Overnight, my life had completely changed. I started working on establishing my business from scratch. I was working on content, product and business development. I was doing research and marketing, connecting to people and building my website. I was tapping into every single skill set I had acquired over the years, and they all came in handy. And overnight, I had a full-on household to run. To clarify further, I had let go of my nanny then.
With the new addition to our family, household responsibilities were now bigger. Takeaway dinners would no longer do. And despite a supportive partner who would not hesitate to roll up his sleeves and help around, housekeeping was yet another challenge to add to the list of challenges of my new life. Two years on, housekeeping has taught me my biggest lessons in leadership. And before I have scores of feminists jumping at my throat for the mere mention of “housekeeping” in a leadership article, allow me to further explain.
My mother is a perfectionist. Growing up, I watched her work a full-time job raising three children and running her house like clockwork, with no help. With the new household responsibilities that I had, I tapped into the reservoir of housekeeping rules that I learned from my mother. As I sit back and reflect on these “rules of engagement”, I realize how they make for great leadership. And here is how they go:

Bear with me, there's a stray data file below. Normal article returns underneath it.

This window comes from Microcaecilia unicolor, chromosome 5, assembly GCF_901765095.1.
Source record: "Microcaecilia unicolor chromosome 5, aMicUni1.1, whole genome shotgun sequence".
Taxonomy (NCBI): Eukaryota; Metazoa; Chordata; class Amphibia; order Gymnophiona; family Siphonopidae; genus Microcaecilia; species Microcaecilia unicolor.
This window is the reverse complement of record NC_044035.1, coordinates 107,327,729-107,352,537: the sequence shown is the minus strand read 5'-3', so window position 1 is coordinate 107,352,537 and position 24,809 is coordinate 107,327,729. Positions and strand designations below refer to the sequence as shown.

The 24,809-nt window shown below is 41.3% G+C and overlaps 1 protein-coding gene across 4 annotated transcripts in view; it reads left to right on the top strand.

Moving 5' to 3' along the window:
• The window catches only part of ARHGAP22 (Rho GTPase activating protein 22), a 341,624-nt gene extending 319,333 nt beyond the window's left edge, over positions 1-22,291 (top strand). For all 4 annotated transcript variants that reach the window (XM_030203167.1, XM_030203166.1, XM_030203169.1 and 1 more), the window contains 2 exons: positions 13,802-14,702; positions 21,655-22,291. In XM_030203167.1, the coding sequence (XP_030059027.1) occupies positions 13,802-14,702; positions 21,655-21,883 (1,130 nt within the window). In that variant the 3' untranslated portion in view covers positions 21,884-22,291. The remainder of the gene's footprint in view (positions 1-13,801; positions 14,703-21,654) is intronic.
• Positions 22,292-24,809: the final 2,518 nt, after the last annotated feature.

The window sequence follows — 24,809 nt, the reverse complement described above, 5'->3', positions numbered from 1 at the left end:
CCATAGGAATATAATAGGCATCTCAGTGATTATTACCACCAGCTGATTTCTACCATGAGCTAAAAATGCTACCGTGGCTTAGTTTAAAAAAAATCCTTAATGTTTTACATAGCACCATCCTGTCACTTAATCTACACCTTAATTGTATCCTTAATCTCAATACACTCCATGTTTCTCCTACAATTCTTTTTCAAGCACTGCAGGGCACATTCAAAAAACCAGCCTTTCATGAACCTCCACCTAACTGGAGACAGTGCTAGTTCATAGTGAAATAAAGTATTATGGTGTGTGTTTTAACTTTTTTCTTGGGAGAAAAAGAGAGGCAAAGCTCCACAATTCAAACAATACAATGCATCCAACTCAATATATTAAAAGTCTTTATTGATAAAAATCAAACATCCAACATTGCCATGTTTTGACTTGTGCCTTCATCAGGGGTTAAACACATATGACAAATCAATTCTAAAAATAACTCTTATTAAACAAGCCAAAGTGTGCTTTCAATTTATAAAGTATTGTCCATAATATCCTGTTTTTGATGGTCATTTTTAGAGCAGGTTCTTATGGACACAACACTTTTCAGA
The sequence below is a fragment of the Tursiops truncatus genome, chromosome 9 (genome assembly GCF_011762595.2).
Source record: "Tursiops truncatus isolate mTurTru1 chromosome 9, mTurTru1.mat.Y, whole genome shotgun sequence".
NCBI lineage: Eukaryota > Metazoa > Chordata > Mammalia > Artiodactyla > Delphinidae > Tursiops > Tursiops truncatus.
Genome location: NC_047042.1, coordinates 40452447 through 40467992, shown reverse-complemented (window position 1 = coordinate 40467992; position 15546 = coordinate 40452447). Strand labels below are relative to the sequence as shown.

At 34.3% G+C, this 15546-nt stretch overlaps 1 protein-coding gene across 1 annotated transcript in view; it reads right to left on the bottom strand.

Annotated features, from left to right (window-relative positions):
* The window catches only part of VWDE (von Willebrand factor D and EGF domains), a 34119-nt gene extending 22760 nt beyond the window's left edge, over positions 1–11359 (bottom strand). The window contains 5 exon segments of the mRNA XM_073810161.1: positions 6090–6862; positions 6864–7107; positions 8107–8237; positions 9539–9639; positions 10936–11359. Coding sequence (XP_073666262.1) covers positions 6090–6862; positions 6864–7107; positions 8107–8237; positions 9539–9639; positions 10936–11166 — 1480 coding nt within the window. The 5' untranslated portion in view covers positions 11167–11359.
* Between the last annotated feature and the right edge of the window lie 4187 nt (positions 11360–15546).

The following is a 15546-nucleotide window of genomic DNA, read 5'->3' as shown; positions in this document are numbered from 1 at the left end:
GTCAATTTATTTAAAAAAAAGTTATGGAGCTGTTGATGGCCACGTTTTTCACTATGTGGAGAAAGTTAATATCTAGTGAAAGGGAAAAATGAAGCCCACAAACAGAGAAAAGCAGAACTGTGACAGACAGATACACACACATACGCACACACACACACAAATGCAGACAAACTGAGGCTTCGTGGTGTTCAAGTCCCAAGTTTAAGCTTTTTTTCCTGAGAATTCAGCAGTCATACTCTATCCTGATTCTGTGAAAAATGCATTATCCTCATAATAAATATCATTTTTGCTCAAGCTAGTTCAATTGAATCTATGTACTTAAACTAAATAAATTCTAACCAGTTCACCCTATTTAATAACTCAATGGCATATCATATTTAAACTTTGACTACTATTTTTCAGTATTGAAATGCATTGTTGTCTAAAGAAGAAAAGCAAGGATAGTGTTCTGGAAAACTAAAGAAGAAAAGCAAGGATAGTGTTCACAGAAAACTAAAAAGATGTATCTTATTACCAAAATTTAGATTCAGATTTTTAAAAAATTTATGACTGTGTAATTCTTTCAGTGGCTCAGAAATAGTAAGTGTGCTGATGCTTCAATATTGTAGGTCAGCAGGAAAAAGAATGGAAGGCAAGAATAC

1. It’s a lot of hard work
Running a household is a lot of hard work, and there are no shortcuts. There might be tips and tricks that you can employ to make it easier, but at the end of the day, it requires dedication, commitment and a lot of effort. Estee Lauder has famously said once: “I never dreamed about success, I worked for it”. Every successful person I know of or read about has always worked very hard to get to where they want to be. True great leaders are always the first ones in and last ones out and they are always the ones who are fully vested in the work they do, inspiring similar behavior and commitment in those they lead.
2. You can’t firefight, you have to be proactive